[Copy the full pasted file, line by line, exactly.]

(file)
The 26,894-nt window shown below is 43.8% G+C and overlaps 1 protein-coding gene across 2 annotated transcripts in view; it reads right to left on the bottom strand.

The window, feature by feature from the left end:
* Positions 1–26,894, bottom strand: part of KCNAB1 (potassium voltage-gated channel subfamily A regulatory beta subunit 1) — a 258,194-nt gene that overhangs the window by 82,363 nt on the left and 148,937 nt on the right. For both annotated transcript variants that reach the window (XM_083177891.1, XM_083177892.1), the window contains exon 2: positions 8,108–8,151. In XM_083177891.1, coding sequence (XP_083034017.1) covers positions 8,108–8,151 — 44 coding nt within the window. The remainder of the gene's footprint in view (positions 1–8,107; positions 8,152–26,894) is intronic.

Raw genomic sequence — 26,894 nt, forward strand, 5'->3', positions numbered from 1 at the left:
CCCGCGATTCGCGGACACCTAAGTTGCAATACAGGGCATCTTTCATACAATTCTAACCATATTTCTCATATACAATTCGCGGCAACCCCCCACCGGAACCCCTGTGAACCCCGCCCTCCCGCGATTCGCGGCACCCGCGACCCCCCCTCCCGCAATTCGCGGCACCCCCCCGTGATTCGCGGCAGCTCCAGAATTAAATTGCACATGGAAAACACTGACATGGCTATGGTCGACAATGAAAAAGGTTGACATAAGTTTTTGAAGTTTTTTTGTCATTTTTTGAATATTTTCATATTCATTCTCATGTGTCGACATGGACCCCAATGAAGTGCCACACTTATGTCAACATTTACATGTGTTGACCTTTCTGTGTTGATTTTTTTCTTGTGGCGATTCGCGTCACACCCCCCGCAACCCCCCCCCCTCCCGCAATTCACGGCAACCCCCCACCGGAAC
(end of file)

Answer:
The 26,894-nt window shown below is 43.8% G+C and overlaps 1 protein-coding gene across 2 annotated transcripts in view; it reads right to left on the bottom strand.

The window, feature by feature from the left end:
* Positions 1–26,894, bottom strand: part of KCNAB1 (potassium voltage-gated channel subfamily A regulatory beta subunit 1) — a 258,194-nt gene that overhangs the window by 82,363 nt on the left and 148,937 nt on the right. For both annotated transcript variants that reach the window (XM_083177891.1, XM_083177892.1), the window contains exon 2: positions 8,108–8,151. In XM_083177891.1, coding sequence (XP_083034017.1) covers positions 8,108–8,151 — 44 coding nt within the window. The remainder of the gene's footprint in view (positions 1–8,107; positions 8,152–26,894) is intronic.

Raw genomic sequence — 26,894 nt, forward strand, 5'->3', positions numbered from 1 at the left:
CCCGCGATTCGCGGACACCTAAGTTGCAATACAGGGCATCTTTCATACAATTCTAACCATATTTCTCATATACAATTCGCGGCAACCCCCCACCGGAACCCCTGTGAACCCCGCCCTCCCGCGATTCGCGGCACCCGCGACCCCCCCTCCCGCAATTCGCGGCACCCCCCCGTGATTCGCGGCAGCTCCAGAATTAAATTGCACATGGAAAACACTGACATGGCTATGGTCGACAATGAAAAAGGTTGACATAAGTTTTTGAAGTTTTTTTGTCATTTTTTGAATATTTTCATATTCATTCTCATGTGTCGACATGGACCCCAATGAAGTGCCACACTTATGTCAACATTTACATGTGTTGACCTTTCTGTGTTGATTTTTTTCTTGTGGCGATTCGCGTCACACCCCCCGCAACCCCCCCCCCTCCCGCAATTCACGGCAACCCCCCACCGGAAC